The Miracles Club – “The Wheel” Music Video (w/ Vocalist Honey Owens Interview)

“‘The Wheel’ was written about The Wheel of Fortune Tarot card, so when we were thinking of a concept for the video, [band member] Rafael [Fauria] suggested that we literally reproduce the tarot card in video form.” — Honey Owens

The Miracles Club latest music video for “The Wheel” works the most surprising of effects upon theatrical costumes and full body paint, as if to drive home the fact that one needs not take contemporary dance or house music too seriously. Directed by long-time band collaborator Judah Switzer and set in a digital environment crafted by glitch wizard Brenna Murphy, “The Wheel” intersects a powerful core of Portland dancers, musicians, and visual artists into one eyebrow-raising, off-kilter music video that is centered around mythological symbolism and the tarot.

The Miracles Club vocalist Honey Owens speaks about the video in the Q&A to follow, and we discuss the symbolism of its tarot references.

“‘The Wheel’ was written about The Wheel of Fortune Tarot card, so when we were thinking of a concept for the video, [band member] Rafael [Fauria] suggested that we literally reproduce the tarot card in video form.” — Honey Owens, of The Miracles Club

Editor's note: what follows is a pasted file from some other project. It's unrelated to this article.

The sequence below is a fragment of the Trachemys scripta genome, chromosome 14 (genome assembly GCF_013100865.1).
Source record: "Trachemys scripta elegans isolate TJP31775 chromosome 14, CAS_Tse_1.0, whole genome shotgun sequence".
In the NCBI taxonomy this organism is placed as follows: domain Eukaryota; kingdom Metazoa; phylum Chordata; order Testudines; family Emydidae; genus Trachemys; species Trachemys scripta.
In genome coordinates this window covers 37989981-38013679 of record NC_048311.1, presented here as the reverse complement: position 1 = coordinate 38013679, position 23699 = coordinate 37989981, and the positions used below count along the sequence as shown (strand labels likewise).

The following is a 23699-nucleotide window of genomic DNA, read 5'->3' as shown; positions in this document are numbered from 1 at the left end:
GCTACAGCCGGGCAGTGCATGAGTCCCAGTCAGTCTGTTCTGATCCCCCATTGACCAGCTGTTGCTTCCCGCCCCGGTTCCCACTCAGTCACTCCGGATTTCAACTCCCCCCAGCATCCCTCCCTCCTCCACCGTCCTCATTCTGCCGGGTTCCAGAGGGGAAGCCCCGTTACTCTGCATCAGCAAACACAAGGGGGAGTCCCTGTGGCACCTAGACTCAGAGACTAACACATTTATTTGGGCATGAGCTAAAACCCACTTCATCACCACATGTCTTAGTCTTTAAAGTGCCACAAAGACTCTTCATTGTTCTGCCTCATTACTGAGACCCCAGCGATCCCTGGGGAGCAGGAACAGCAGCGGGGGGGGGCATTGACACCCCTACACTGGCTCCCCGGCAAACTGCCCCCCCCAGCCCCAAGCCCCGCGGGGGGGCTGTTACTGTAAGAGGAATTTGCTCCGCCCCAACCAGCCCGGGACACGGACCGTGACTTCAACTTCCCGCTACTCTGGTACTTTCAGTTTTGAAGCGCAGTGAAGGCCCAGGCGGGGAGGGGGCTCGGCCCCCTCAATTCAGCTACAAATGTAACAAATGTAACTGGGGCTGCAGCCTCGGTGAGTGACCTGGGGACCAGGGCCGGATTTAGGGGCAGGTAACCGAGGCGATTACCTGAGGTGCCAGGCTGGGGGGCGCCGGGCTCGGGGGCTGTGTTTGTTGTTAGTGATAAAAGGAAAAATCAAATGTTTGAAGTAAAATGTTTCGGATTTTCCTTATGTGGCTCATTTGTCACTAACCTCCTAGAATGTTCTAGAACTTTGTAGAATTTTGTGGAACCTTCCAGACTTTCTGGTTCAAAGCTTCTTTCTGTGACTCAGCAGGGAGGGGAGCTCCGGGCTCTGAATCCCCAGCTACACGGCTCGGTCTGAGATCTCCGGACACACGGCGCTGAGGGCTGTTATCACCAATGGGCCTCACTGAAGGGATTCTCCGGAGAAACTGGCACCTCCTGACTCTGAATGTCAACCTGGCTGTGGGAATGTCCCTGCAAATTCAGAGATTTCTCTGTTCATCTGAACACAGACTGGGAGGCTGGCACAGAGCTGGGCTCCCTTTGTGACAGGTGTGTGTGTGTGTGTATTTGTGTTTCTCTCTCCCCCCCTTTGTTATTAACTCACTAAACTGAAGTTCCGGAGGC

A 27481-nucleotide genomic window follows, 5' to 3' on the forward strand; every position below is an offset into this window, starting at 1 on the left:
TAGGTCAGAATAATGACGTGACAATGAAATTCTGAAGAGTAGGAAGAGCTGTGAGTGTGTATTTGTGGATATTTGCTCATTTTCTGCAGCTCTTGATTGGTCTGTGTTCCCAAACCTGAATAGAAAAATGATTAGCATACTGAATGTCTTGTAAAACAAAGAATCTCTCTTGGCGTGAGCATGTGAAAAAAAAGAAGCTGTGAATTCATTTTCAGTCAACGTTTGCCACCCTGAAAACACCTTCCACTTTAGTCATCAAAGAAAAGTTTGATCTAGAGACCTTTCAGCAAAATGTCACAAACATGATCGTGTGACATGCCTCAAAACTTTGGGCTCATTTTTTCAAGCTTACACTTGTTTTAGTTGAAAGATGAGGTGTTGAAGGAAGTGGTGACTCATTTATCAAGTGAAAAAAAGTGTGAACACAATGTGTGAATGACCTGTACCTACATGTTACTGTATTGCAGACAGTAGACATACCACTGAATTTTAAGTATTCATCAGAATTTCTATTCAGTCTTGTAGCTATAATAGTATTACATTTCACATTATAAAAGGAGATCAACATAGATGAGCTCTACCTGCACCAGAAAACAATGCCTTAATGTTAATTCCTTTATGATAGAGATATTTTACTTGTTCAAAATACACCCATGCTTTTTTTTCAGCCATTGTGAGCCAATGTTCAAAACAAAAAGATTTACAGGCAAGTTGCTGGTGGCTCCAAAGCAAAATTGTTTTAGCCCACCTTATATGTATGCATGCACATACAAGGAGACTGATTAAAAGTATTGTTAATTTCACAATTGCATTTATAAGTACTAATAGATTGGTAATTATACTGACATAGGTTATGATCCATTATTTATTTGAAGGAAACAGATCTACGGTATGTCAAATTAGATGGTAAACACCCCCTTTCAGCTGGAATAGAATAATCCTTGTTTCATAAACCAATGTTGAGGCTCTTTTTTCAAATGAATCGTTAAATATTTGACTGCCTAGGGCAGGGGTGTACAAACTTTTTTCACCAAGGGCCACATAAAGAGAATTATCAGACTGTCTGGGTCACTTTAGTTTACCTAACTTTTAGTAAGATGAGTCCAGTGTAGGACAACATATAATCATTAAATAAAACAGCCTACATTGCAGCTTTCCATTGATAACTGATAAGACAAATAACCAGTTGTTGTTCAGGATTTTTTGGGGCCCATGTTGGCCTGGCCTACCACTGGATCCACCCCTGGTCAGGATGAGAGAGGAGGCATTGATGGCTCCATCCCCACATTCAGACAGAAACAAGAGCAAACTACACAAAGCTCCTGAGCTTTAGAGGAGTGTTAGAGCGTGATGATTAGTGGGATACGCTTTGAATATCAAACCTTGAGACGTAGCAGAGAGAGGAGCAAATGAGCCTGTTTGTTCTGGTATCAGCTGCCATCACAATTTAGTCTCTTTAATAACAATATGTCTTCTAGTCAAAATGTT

Tarot Symbolism

Tarot symbolism generally varies from deck to deck and from reading to reading, but there are fundamentally agreed-upon ideas that remain fairly constant. The interpretations below pull from the Raider-Waite tarot deck, arguably the most used and most influential deck. The cards were drawn by illustrator Pamela Colman Smith from the instructions of academic and mystic A. E. Waite, and published by the Rider Company. You can see the entire deck HERE.

The Wheel
The Wheel Of Fortune is a card in the Major Arcana. Its basic model comes from the medieval concept of Rota Fortunae, which speaks to the random and unpredictable nature of fate. The wheel is generally depicted with six or eight spokes, and often has a human or Sphinx-like half-human attending to it. Depending on what spread is being used or where The Wheel of Fortune appears in it, it can mean everything from turning points and opportunities to surprising developments, sudden events, or the intervention of destiny and fate. In true nature with the wheel, the card’s deeper meaning may be one related to cycles of events and a general “what goes around, comes around” philosophy. Though generally considered positive, The Wheel is, like fate, a reminder of the unknown future.



You directed the video yourselves. How did it come about?

“The Wheel” was written about The Wheel of Fortune Tarot card, so when we were thinking of a concept for the video, [The Miracles Club’s] Rafael [Fauria] suggested that we literally reproduce the tarot card in video form. At first, we were thinking to build elaborate sets of clouds and a wheel out of wood and cardboard that would be 3-dimensional like in a play. However, we had been wanting to work with Brenna Murphy on something for a while, as she had done some live visuals for us that we really loved. So we talked to her about building these objects in a virtual 3D environment instead. We always work with Judah [Switzer] on our videos and the thought of collaborating with Brenna aaannnd Judah was exciting 🙂


Who are the dancers and are they part of a troupe or were they chosen individually?